By Tichaona Sibanda
21 March 2013
President Robert Mugabe is required by the country’s statutes to dissolve parliament before proclaiming an election date, an MDC-T cabinet minister said on Thursday.
Eric Matinenga, the Constitutional and Parliamentary Affairs minister, said laws governing the conduct of elections in Zimbabwe stipulate that a general election shall be held within a period not exceeding four months after the issue of a proclamation dissolving parliament.
‘The current parliament’s life comes to an end on the 29th June…that is the day the presidential term comes to an end because he was sworn in on June 29th 2008.
‘What it means in terms of the law is that after he (Mugabe) dissolves parliament he must then appoint a nomination court date and a polling date which should be within four months of the dissolution of parliament. So the last day Zimbabweans can expect to go for an election is 29th October,’ explained Matinenga.
The minister was reacting to a statement attributed to the Justice and Legal Affairs Minister Patrick Chinamasa who said the country will hold harmonized elections by 29th June this year.
But Matinenga emphasized that if Mugabe insists on 29th June as election date as pronounced by Chinamasa, ‘then he has to dissolve Parliament tomorrow or next week.’
‘He can do so tomorrow (Friday) but that that will be foolhardy of him to do so because we have a lot of work to do before we can go for an election.
‘When you look at the practical realities which relate to what we need to do in terms of the new constitution—aligning the various laws of the current draft—and when you look at where we are today, which is nearly towards the end of March, I cannot see how we can have an election on 29th June.’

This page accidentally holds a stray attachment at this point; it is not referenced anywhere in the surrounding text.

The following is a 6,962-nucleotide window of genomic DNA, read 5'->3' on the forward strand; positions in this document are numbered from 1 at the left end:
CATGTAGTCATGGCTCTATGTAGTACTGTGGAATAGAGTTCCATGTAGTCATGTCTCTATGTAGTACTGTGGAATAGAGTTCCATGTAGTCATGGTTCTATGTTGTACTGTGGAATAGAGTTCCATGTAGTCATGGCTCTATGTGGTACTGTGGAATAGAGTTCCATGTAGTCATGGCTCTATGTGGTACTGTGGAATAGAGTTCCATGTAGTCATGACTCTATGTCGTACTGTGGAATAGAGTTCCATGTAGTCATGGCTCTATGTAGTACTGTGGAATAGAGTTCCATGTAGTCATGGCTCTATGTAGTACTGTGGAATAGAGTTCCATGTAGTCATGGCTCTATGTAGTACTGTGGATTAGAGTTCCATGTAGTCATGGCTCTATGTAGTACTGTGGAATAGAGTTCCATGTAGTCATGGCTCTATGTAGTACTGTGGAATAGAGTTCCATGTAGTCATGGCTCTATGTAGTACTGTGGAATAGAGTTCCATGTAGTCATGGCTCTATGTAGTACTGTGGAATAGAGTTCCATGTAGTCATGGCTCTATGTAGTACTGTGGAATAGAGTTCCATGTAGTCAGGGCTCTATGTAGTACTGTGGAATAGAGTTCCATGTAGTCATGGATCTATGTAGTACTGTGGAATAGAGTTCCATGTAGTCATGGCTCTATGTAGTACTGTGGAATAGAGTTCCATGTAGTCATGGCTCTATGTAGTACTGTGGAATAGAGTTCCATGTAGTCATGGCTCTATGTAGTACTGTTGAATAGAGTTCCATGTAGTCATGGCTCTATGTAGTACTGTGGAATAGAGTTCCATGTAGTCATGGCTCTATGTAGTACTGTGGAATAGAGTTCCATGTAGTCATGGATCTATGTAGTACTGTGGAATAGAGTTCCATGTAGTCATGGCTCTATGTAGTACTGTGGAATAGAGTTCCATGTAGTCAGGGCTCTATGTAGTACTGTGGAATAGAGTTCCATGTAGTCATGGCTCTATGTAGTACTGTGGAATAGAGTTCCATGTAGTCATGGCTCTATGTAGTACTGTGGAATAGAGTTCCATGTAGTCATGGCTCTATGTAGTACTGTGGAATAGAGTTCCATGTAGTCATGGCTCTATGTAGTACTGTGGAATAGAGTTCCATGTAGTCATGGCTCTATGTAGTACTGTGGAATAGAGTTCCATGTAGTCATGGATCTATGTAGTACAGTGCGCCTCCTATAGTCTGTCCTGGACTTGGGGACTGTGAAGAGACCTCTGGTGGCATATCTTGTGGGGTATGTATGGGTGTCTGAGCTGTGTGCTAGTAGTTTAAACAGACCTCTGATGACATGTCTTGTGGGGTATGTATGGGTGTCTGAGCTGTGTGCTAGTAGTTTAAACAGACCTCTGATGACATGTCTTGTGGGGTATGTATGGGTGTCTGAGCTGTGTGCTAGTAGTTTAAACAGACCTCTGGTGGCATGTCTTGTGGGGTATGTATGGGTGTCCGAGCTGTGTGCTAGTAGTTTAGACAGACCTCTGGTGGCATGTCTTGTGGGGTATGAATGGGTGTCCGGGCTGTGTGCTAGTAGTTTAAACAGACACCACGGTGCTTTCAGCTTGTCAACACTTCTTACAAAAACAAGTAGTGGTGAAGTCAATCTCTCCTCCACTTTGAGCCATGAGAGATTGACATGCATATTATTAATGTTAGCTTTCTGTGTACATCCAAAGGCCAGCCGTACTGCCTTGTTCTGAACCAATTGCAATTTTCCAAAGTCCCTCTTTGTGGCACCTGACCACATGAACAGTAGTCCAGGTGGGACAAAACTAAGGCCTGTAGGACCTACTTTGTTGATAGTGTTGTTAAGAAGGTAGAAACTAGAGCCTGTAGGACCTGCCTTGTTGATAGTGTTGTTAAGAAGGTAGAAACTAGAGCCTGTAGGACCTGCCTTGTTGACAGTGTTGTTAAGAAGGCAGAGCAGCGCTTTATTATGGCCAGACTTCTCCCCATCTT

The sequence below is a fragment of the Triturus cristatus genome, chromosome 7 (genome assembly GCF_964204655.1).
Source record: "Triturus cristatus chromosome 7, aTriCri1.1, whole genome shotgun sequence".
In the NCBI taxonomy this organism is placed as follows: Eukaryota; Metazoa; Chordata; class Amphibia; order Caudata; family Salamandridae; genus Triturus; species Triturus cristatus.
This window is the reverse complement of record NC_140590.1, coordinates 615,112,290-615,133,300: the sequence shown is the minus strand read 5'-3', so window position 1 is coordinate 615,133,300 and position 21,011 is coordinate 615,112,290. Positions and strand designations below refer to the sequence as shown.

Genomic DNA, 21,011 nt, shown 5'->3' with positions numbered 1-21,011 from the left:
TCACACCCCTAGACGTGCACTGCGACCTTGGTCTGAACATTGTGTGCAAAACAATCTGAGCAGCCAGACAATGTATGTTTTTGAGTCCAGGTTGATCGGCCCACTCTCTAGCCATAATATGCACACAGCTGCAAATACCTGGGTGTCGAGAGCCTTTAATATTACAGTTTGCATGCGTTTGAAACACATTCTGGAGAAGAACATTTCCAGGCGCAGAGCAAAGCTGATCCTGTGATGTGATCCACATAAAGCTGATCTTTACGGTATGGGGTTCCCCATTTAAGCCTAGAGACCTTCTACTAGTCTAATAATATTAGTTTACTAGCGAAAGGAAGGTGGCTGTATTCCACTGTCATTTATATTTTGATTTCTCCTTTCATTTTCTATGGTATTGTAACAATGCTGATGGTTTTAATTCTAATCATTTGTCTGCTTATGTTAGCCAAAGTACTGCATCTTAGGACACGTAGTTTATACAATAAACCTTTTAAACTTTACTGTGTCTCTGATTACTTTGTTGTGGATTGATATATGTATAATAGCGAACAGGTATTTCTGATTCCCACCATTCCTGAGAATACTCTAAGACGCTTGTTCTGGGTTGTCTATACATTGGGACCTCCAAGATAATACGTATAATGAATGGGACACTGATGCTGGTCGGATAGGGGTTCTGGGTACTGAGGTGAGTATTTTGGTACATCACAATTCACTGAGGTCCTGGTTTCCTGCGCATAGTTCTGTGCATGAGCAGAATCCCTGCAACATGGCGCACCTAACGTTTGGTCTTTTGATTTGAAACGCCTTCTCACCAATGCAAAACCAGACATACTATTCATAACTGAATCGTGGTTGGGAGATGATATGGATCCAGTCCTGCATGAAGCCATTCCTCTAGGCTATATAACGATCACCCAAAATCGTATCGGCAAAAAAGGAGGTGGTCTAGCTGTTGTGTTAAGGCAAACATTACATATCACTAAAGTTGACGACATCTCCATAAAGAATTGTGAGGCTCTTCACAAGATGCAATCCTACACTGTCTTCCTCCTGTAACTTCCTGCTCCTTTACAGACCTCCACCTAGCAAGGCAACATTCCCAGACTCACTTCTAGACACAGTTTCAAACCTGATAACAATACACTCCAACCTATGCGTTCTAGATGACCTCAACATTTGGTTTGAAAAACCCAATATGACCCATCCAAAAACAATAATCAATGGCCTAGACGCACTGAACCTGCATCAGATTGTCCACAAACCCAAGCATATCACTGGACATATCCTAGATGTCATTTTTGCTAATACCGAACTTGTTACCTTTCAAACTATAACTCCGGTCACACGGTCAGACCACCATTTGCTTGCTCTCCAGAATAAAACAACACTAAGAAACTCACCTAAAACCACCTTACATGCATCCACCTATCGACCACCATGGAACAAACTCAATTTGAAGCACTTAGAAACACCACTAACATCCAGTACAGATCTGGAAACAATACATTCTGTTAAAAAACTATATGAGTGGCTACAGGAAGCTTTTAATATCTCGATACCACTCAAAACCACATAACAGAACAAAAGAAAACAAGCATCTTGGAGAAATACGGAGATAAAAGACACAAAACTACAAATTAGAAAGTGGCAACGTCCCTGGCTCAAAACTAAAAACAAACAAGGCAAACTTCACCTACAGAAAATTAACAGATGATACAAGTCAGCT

The draft constitution, which will be published in the government gazette on the 28th March, will be forwarded to parliament on the 7th May for debate, less than two months before the poll date suggested by Chinamasa.
‘Contrary to what the minister said, we have four months after June 29th to hold elections and that is within the laws of the country,’ Matinenga said.
Political analyst and lawyer Gabriel Shumba said any electoral proclamations should be governed by the new constitution that was overwhelmingly approved by millions of Zimbabweans during Saturday’s referendum.
‘Any attempt therefore to declare a poll date under the Lancaster House constitution, with its Amendment No 19, will be futile or an attempt to negate the power of the new constitution.
‘It’ll also be an attempt to silence the voice of millions of Zimbabweans who voted for the new constitution. Don’t forget that as we speak we are still being governed by the GPA, but the next election must be governed by a new constitution which parliament is going to debate in May. So there will be no short cut in this process,’ said Shumba.
Meanwhile Prime Minister Morgan Tsvangirai on Wednesday briefed President Jacob Zuma’s facilitation team about the escalation in violence and intimidation against MDC supporters and officials in the last few weeks.
The SADC facilitation team has been in Zimbabwe since last week, observing the referendum.
Recently President Zuma called for a SADC team to be stationed in Zimbabwe as the country heads for make-or-break elections this year.
In a report to a SADC Troika meeting in South Africa last week Zuma said the regional bloc needs to be more robust and to ‘be based in that country to make follow-ups and deal with issues as they arise.’
‘Differences over the role of observers need to be resolved and the SADC guidelines, as well as the laws of Zimbabwe, should be the baseline. Observers should be on site well before the elections and for some period thereafter,’ he said.